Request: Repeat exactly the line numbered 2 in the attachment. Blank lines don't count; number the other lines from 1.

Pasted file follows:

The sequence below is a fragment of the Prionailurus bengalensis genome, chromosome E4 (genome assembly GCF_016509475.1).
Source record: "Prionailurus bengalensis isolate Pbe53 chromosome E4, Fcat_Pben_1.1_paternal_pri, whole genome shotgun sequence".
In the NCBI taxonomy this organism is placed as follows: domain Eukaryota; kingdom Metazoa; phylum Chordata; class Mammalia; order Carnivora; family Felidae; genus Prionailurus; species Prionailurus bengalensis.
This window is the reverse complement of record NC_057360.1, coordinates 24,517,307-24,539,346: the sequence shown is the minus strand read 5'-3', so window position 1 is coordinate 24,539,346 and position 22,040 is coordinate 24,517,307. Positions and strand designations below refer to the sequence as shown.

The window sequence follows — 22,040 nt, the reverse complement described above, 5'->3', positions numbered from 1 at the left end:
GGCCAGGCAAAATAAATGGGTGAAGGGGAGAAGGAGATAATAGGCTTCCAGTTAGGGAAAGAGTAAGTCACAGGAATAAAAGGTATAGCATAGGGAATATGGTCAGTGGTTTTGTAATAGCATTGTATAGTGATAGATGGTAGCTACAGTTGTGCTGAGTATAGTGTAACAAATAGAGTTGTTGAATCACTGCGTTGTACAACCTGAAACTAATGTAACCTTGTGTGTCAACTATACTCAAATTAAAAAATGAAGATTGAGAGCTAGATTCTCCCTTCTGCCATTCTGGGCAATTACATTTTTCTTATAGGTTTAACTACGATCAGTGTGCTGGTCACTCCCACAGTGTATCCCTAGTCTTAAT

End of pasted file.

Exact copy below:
Source record: "Prionailurus bengalensis isolate Pbe53 chromosome E4, Fcat_Pben_1.1_paternal_pri, whole genome shotgun sequence".